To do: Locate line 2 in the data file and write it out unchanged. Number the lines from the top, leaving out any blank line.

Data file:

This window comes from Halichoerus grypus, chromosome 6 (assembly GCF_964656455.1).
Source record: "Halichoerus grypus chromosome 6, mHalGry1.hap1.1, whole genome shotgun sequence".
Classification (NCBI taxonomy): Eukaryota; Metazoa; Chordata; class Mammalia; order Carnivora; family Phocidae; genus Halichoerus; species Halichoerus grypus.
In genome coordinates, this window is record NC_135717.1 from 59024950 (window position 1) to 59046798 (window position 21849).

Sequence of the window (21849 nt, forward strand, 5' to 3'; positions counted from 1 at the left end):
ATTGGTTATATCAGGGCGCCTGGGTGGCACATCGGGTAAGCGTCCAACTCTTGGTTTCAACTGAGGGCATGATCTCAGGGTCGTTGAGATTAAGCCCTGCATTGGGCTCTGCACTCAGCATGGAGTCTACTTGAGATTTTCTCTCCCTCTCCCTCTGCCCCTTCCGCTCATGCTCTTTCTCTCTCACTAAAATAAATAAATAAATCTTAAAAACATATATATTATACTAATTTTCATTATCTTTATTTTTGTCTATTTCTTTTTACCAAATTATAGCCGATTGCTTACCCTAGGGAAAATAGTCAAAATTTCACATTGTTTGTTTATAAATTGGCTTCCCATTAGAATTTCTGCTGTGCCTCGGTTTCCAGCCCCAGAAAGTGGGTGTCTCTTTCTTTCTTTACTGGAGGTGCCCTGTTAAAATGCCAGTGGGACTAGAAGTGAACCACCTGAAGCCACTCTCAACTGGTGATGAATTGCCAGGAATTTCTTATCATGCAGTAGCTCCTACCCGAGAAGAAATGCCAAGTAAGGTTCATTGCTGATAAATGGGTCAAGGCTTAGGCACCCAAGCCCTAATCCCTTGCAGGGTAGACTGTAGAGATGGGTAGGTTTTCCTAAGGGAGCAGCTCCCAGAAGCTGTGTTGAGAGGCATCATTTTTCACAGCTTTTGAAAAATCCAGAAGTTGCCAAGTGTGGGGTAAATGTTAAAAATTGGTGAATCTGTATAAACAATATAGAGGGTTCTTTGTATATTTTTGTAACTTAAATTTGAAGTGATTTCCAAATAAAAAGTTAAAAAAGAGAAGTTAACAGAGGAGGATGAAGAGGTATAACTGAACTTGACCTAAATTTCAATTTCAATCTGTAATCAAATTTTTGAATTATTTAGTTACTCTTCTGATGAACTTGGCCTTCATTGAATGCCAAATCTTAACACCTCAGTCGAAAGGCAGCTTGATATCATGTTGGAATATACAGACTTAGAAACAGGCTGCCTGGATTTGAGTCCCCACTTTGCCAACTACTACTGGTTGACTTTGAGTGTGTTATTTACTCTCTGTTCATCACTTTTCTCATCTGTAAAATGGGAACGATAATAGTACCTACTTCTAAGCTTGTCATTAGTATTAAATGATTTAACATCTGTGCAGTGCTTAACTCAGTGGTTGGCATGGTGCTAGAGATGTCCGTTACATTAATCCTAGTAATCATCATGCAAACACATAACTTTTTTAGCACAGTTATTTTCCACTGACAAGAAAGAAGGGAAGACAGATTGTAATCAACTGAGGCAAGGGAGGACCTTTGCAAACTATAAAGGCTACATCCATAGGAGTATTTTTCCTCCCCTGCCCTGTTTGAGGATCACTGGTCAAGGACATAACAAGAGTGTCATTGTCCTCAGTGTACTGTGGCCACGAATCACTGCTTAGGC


Source record: "Halichoerus grypus chromosome 6, mHalGry1.hap1.1, whole genome shotgun sequence".